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Concern over climate chaos

Concern over climate chaos

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Rafael Dochao Moreno, Chargé d’Affaires of the delegation of the European Union to Cambodia, speaks yesterday in Phnom Penh. Photo by: Derek Stout

AS deadly floodwaters continued to inundate large parts of the Kingdom yesterday, a European official highlighted the lack of provisions to tackle the challenges of climate change.

“Recent studies have confirmed that climate change is a very complex issue and that Cambodia is one of the worst prepared in Southeast Asia to adapt to the potential negative consequences of climate change,” Chargé d’Affaires of the EU delegation to Cambodia Rafael Dochao Moreno said at a conference in Phnom Penh.

Highlighting people’s “very limited” knowledge of the causes and impact of climate change, he urged attendees to assess changes that could be made to risk management policies to prepare for future challenges.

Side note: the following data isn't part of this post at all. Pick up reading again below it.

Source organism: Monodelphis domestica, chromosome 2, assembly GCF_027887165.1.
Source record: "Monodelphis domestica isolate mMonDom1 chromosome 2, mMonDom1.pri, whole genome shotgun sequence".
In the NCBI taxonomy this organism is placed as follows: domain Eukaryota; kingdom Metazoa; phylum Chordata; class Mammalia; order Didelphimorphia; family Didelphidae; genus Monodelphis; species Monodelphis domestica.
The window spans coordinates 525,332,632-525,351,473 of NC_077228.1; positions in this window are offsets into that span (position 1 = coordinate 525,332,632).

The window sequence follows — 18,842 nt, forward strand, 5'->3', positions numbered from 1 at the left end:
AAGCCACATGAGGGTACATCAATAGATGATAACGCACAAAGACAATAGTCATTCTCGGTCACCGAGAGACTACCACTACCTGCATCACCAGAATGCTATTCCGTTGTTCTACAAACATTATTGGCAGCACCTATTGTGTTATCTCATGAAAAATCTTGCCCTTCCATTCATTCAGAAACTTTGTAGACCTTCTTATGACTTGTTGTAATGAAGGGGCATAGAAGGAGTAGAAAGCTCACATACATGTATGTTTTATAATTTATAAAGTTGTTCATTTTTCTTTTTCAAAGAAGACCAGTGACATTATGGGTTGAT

Senior minister and first vice-president of the National Committee for Disaster Management Nhim Vanda said during the meeting that dealing with disasters and harsh weather was a common challenge for Cambodians.

“Our people are always faced with flooding, drought, storms and disease and it affects their lives, agriculture and the national economy,” he said.

However, the key to lessening the negative impact it has on people’s lives, he said, was to instruct communities on how to properly manage and cope with the risks and consequences of disaster.

“A poor farmer living somewhere in the Cambodian countryside really does not care whether an extreme event in his village has been caused by a disaster or is the result of climate change,” Moreno said.

“What he cares about is how to reduce the damage, to get over it as quick as possible and become more resilient to similar future events.”

In recent weeks, provinces all across Cambodia have suffered from substantial flooding and water levels of the Mekong and the Tonle Sap have continued to rise.

Prey Veng province police said yesterday that a 43-year-old drunk man drowned in his sleep as floodwaters rose around him on Monday night. The director of Cambodian Red Cross in Kampong Thom, Chea Cheat, said a 49-year-old woman drowned on Sunday in the province.

This year’s flooding death toll now stands at around 30 people, Nhim Vanda said. In Stung Treng province, flood waters are expected to rise over the next three to four days, an official statement said. ADDITIONAL REPORTING BY PHAK SEANGLY AND KHOUTH SOPHAK CHAKRYA

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